How To Get Rid Of Hives

A tell-tale sign of an allergic reaction? Hives. Those red bumps on your skin are highly annoying, especially if they're causing you to itch all over. Sure, there's Benadryl and other anti-allergic medicine, but what if that's not working at the moment? Or, get this, what if your hives are caused by something other than your allergies (via The Healthy)?

So, what is your solution? The outlet noted that medicine usually does the trick with getting rid of your hives, however; a pill or two may not prevent those angry bumps from reappearing. "Most hives go away within 15 minutes of application of medications," Flora Waples, a medical director of Restor Medical Spa in Denver, told The Healthy. "But they can frequently come back in crops, every four to six hours, and this can sometimes go on for a couple of days while you are working whatever the offending substance was out of your body."

That said, Healthline recommends applying cool compresses such as a frozen bag of veggies or ice over your skin. The coldness will relieve any irritation that hives are causing. The only caution to this solution is that it may take a while, so be sure to continue applying the cold compress multiple times a day. The outlet also recommends bathing in an anti-itch solution (aka an oatmeal bath)!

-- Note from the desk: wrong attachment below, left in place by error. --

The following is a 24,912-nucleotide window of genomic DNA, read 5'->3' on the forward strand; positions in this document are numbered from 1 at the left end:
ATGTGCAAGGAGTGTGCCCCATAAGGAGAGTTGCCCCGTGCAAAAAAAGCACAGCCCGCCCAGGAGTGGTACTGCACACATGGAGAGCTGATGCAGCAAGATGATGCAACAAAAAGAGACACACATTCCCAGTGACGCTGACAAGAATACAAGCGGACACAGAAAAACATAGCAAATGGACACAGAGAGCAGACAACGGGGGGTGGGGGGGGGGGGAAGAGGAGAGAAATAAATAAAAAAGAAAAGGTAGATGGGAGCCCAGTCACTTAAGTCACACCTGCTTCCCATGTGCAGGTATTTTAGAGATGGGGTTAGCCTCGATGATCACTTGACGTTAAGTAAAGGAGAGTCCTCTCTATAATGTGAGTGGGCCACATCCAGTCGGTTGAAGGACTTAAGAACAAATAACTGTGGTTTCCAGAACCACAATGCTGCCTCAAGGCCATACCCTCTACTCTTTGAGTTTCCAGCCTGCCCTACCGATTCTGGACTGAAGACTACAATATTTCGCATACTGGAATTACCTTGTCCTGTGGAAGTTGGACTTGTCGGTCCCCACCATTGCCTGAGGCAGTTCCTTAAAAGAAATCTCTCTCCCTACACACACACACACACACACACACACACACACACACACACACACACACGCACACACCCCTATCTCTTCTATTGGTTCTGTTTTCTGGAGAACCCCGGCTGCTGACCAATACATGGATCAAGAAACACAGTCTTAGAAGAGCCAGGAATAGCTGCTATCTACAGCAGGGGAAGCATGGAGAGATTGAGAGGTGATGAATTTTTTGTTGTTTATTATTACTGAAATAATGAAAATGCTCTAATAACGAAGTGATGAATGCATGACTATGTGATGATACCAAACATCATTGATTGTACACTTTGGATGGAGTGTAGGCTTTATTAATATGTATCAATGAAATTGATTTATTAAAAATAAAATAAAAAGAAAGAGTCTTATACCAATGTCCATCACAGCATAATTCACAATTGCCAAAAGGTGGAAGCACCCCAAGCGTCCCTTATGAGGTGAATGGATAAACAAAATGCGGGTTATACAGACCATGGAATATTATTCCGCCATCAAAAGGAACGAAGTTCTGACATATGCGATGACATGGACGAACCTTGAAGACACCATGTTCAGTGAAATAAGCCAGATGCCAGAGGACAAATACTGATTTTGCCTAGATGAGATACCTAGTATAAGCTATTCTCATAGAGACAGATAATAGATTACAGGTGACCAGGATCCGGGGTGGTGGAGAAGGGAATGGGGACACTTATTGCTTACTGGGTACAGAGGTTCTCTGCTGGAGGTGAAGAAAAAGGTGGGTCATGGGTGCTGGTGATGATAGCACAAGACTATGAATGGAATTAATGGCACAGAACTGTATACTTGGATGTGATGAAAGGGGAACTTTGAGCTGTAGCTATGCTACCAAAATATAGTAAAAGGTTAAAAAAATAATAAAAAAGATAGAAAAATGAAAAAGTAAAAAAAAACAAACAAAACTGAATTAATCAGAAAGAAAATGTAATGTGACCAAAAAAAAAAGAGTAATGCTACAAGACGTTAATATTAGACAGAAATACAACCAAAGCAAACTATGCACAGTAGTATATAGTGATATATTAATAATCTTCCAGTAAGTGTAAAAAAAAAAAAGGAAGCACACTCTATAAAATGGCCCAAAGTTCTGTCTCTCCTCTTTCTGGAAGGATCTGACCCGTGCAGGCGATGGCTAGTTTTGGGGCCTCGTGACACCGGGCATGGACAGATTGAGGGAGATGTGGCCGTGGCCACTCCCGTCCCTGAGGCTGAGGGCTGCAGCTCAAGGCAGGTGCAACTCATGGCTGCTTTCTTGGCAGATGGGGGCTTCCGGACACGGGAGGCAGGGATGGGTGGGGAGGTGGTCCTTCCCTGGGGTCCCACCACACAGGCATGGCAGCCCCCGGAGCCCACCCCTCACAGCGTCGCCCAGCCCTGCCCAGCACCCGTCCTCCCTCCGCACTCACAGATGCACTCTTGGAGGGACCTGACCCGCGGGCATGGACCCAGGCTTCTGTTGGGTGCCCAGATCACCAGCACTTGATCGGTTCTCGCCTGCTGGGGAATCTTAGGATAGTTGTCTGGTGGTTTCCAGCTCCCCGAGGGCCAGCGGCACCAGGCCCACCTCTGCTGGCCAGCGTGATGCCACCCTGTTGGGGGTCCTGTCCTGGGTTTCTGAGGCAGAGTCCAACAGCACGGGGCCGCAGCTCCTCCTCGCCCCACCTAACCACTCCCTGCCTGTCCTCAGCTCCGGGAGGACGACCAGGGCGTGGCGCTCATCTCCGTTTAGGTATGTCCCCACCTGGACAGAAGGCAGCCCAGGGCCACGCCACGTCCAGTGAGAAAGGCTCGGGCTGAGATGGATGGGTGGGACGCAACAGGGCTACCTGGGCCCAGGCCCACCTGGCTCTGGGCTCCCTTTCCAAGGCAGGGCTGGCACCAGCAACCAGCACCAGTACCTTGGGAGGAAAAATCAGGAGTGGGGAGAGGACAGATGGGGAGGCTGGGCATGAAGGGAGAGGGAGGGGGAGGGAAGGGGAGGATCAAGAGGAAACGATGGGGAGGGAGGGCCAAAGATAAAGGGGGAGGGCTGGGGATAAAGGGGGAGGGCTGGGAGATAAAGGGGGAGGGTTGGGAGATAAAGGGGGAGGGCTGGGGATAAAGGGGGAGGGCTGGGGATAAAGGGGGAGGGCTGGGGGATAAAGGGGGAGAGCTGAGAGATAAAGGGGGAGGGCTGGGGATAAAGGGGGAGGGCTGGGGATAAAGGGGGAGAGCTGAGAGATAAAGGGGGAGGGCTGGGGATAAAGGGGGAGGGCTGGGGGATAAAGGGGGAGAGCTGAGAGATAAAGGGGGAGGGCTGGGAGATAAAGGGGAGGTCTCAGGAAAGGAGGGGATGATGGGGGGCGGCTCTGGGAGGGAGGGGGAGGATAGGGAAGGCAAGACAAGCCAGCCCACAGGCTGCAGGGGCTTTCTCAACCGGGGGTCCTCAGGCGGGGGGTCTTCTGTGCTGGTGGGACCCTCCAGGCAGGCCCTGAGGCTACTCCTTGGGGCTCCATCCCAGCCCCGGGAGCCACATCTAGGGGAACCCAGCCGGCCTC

How to prevent hives

Though the cause of hives still remains unsolved (aside from allergies), researchers have shown that stress increases the risk of hives. So, relax and practice some yoga, per The Healthy. There's also mediation and breathing exercises too.

However, if your relaxation techniques aren't working out, then maybe it's time to see a doctor. The Healthy added a trip to your local doctor will determine the root cause behind those itchy, angry red bumps. "It can sometimes be hard to determine the cause of chronic urticaria [hives], which can make it challenging to treat," Kelly Bickle, a dermatologist in Santa Monica, told the outlet. "Treating the causative agent, if it can be identified, is the most appropriate way to treat."

Healthline also reported that a doctor can also get you prescriptions for oral steroids that'll stop your hives. Though, the outlet does caution that these prescription drugs have a wide range of side effects, including high blood sugar, increased weight, and decreased immune response. So, maybe a trip to the doctor should be your last resort if the at-home remedies aren't working.